The Regional Planning Commission, one of three entities that commissioned the 2007 feasibility study (along with the Louis?iana Department of Trans?portation and Development and the Assoc?iation of American Railroads), said that the Middle Belt option had to also include “provisions for a future rail overpass structure” in the event that a light rail system connecting New Orleans to Baton Rouge ever got built. That translates into even more possible trains down the road.

Those 2007 findings were analyzed, echoed and amplified by the Cambridge Systematics study a year later, which said that the addition of 28 trains a day rumbling through Hollygrove would bring with them a likely “moderate decrease” in home values there.

Old Metairie home values, by comparison, would rise as the railroad departed. The Cambridge study also acknowledged that sound and other barriers would likely need to be a part of any deal to run the trains through Hollygrove.

Documents from the Louisiana Department of Transportation and Development tell a story of a struggle over freight traffic through Old Metairie that goes back many decades. The general gist, gleaned from online documents, is that additional freight tracks were laid in at Jefferson Parish during WWII to accommodate New Orleans’ major industrial contributions to the “arsenal of democracy.”

When the war ended, the additional freight trains kept running.

A few times over the decades, localized public pressure to eliminate the trains entirely rose up—only to fade away. Some of those efforts yielded safety and aesthetic upgrades. Now the plan has reared up again, in a dodgy economy where maximizing profits and efficiency rides over regulations, and in a state with a lousy record when it comes to environmental concerns affecting poor people, particularly those of color.

The Cambridge Systematics study said the Gateway, which includes the New Orleans Public Belt that connects the Port of New Orleans with the larger regional rail system, is currently operating at full capacity and experiences about 30 hours of delay a day, spread through the various rail lines.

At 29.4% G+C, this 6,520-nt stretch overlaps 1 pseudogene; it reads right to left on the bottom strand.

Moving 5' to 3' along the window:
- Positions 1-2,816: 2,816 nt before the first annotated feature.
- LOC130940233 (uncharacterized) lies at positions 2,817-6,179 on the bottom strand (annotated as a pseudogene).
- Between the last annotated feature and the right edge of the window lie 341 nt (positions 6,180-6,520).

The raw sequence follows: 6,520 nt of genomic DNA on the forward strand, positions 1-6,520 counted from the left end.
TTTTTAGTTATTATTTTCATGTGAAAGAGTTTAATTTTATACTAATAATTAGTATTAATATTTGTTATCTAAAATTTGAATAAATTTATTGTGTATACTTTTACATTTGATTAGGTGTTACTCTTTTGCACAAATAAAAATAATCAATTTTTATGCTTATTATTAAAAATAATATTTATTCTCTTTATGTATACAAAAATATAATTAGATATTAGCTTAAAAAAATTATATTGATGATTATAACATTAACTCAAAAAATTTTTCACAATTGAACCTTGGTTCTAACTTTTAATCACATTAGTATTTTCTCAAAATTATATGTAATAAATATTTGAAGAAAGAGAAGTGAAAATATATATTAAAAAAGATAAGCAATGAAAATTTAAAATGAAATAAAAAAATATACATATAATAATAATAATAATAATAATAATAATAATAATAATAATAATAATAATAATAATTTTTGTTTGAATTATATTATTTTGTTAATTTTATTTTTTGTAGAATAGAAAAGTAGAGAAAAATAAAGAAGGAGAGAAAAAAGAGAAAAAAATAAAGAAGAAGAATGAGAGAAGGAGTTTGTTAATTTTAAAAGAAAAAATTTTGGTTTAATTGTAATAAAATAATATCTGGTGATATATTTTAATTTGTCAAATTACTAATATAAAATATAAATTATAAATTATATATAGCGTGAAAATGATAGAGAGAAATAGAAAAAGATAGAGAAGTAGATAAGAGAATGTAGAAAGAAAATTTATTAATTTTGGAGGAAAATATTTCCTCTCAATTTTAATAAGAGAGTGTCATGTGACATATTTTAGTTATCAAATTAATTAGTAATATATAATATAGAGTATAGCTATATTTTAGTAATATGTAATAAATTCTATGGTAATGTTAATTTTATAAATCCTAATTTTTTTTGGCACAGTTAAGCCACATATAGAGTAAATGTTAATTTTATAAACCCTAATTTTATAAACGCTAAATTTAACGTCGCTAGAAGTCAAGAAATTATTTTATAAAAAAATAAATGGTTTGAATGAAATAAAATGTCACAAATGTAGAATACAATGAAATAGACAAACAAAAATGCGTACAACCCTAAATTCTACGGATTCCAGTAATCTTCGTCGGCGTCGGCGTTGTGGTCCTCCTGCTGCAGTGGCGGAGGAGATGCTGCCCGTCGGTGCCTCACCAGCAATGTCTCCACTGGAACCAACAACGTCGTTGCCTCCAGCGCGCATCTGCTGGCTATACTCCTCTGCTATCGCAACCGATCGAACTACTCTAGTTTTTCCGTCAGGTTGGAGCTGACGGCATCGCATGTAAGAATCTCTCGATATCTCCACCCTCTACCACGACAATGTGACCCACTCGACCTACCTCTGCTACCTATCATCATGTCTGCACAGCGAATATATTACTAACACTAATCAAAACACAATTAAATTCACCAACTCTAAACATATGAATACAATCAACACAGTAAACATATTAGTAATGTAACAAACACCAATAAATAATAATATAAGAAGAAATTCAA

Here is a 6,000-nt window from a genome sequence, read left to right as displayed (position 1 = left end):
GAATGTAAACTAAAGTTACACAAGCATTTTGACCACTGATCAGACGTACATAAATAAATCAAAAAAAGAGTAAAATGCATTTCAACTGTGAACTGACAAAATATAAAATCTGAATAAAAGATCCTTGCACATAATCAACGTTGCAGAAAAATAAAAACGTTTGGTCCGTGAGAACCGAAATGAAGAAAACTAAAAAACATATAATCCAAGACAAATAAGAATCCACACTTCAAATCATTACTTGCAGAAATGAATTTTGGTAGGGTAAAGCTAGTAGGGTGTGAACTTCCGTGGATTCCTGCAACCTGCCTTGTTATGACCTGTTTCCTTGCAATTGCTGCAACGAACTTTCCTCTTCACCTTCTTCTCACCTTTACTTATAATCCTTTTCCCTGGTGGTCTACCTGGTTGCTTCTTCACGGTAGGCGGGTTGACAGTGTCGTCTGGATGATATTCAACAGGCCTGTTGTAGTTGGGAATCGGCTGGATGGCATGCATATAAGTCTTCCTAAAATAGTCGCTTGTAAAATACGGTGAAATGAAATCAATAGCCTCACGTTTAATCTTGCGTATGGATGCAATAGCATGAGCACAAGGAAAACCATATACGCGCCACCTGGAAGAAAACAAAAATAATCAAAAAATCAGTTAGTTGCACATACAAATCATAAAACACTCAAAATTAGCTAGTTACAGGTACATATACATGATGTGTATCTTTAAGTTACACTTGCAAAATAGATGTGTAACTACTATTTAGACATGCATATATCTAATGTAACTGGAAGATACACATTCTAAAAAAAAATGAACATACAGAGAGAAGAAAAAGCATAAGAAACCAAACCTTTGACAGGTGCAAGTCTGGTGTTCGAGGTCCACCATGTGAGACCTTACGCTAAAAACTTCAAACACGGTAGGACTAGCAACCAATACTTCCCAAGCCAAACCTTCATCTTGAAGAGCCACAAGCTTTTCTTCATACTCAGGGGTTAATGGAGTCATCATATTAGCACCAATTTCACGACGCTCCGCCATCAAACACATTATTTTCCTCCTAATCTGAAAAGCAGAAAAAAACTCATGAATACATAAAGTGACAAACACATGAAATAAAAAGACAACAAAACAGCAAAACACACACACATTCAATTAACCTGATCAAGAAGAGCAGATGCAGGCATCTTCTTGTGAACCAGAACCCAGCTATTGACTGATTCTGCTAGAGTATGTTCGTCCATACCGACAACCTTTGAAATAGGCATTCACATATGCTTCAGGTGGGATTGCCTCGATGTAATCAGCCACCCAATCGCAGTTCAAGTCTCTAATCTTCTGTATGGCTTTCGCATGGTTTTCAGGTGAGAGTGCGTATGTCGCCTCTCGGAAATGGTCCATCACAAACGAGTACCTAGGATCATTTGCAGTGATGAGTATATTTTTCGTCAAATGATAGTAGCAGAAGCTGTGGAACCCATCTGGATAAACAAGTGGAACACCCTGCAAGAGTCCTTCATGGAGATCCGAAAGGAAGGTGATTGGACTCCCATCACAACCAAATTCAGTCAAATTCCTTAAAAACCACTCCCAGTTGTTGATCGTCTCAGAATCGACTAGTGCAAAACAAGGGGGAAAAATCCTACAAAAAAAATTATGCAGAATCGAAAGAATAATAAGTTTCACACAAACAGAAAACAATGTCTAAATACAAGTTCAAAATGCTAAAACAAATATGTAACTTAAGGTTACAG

Some of the delay is attributable to the fact that the trains have to slow down as they rumble and squeal through Old Metairie. The main benefit of the move, the report said, would be the elimination of all the road-level crossings, and the speeding-up of the overall freight-moving infrastructure.

The benefits of re-routing the train traffic through Hollygrove outweigh the disadvantages, the report noted, most of which would be born by the residents, and would include, “if not mitigated, additional rail emissions, noise, and vibration; loss or relocation of two homes, two businesses, and an outdoor recreational field.”

Metairie would benefit with “reduced traffic delay and auto emissions from elimination of at-grade crossings; less emissions, noise, and vibration; and creation of additional developable land.”

“If the problem is traffic delays caused by the trains,” said former Orleans Parish Criminal District Court Judge Calvin Johnson, “then elevating the tracks solves the problem. If the problem is the noise and other pollution caused by the trains, moving the trains moves the problems somewhere else.”

“That’s called kicking the train down the road,” Johnson said.

And kicking a neighborhood right where it lives in the process.

This article originally published in the December 2, 2013 print edition of The Louisiana Weekly newspaper.